When we reflect on Dodges performance legacy today, we instantly recall the great cars of the classic muscle era Chargers and Super Bees, Street Hemis and Six Packs. But actually, theres an unbroken chain of Dodge performance models that stretches to the present day. For example, heres the 1991-96 Dodge Stealth R/T Twin Turbo.
Produced in partnership with Mitsubishi, the Dodge Stealth was one of the most technically sophisticated sports cars of its time. The standard Stealth R/T was powered by a double-overhead cam V6 with 24 valves and electronic fuel injection a highly advanced engine for 1991. But the Twin Turbo model raised the ante even further, sporting intercooled twin turbochargers and a complex all-wheel drive system. It was the kitchen sink of performance vehicles in the early 90s, offering virtually every new technical advance then coming into the market in one eye-grabbing package.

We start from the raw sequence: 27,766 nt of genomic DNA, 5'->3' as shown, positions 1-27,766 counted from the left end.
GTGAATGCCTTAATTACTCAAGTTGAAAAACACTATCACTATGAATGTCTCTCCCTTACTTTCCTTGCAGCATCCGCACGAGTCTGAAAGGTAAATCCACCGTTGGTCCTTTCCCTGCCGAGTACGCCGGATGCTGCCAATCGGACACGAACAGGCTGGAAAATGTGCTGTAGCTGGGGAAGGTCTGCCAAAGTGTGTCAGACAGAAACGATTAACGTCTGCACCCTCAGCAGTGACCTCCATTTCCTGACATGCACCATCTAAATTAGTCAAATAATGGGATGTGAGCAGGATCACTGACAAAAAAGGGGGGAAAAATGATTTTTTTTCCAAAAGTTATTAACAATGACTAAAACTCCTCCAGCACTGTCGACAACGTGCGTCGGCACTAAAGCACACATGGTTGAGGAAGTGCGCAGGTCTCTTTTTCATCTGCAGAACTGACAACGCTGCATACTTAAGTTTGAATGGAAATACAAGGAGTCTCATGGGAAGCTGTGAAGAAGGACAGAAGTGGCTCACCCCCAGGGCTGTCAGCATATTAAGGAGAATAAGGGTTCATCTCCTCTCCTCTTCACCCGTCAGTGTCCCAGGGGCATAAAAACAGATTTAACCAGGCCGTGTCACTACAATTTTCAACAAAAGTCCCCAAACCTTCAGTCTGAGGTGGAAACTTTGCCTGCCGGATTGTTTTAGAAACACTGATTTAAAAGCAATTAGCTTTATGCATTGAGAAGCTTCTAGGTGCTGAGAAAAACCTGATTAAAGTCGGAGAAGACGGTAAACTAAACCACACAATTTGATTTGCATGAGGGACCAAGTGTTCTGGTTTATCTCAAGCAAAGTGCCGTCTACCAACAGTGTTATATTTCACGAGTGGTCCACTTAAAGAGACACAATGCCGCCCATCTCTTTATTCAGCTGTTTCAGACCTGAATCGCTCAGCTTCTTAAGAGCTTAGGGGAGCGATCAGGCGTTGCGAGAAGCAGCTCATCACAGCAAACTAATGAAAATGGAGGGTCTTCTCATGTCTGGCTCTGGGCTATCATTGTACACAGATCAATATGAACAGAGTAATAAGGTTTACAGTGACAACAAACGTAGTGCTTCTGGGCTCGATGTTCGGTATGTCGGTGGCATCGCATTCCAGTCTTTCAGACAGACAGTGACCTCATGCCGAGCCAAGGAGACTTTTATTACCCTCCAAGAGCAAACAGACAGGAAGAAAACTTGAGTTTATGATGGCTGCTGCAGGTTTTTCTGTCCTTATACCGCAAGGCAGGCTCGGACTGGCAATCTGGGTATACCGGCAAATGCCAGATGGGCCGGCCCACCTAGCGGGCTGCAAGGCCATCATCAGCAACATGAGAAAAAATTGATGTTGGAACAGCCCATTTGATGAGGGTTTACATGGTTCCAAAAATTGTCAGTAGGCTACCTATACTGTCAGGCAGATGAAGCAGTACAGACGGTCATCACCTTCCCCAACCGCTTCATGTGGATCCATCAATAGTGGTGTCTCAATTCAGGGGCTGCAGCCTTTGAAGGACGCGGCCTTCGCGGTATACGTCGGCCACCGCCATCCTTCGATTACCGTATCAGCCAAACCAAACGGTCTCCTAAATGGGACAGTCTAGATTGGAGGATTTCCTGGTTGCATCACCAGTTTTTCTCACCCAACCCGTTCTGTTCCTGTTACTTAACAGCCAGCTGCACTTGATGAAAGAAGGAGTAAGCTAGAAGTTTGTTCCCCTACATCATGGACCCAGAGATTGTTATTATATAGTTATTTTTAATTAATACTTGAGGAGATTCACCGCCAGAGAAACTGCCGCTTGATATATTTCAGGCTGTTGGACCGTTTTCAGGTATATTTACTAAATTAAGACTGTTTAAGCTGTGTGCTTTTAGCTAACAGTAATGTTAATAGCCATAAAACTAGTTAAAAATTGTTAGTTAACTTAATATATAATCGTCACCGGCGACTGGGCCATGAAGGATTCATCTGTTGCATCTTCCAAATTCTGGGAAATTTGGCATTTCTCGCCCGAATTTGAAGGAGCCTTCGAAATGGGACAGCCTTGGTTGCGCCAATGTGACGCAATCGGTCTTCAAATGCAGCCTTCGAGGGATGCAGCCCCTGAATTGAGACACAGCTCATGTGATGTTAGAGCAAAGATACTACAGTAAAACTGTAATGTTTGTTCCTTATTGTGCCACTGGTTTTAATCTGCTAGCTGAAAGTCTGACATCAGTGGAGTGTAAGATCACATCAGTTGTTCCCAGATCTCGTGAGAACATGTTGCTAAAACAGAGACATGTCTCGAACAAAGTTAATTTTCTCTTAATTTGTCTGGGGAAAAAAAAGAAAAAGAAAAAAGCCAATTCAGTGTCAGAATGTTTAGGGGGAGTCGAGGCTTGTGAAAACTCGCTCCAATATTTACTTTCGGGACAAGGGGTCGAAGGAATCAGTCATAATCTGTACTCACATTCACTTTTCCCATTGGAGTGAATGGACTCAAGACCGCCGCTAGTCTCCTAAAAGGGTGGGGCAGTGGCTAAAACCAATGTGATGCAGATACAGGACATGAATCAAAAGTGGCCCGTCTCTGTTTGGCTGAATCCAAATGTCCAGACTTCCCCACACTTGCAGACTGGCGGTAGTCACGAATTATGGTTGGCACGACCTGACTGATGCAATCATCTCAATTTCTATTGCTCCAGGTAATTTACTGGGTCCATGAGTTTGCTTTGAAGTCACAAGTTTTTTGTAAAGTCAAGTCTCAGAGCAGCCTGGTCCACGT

With all the cutting-edge technology on board, including four-wheel steering, active exhaust, and electronic suspension, the R/T Turbo rivaled many exotic European sports cars in features, and often in performance as well. But unlike the expensive exotics, the Stealth was available at any neighborhood Dodge dealer at an attainable price, as the enthusiast press quickly recorded. Today the R/T Twin Turbo is considered a cult classic among collectors, who scoop up clean examples when they get the chance.
The car pictured above is an interesting historical footnote in itself. For 1991 the Stealth R/T Turbo was selected as the official pace car for the Indianapolis 500, but it never actually served in that capacity. Ultimately, a prototype Dodge Viper performed the pace car duties on race day that year, while the car shown here served as an Indy 500 Festival vehicle and then resided at the Walter P. Chrysler Museum for many years.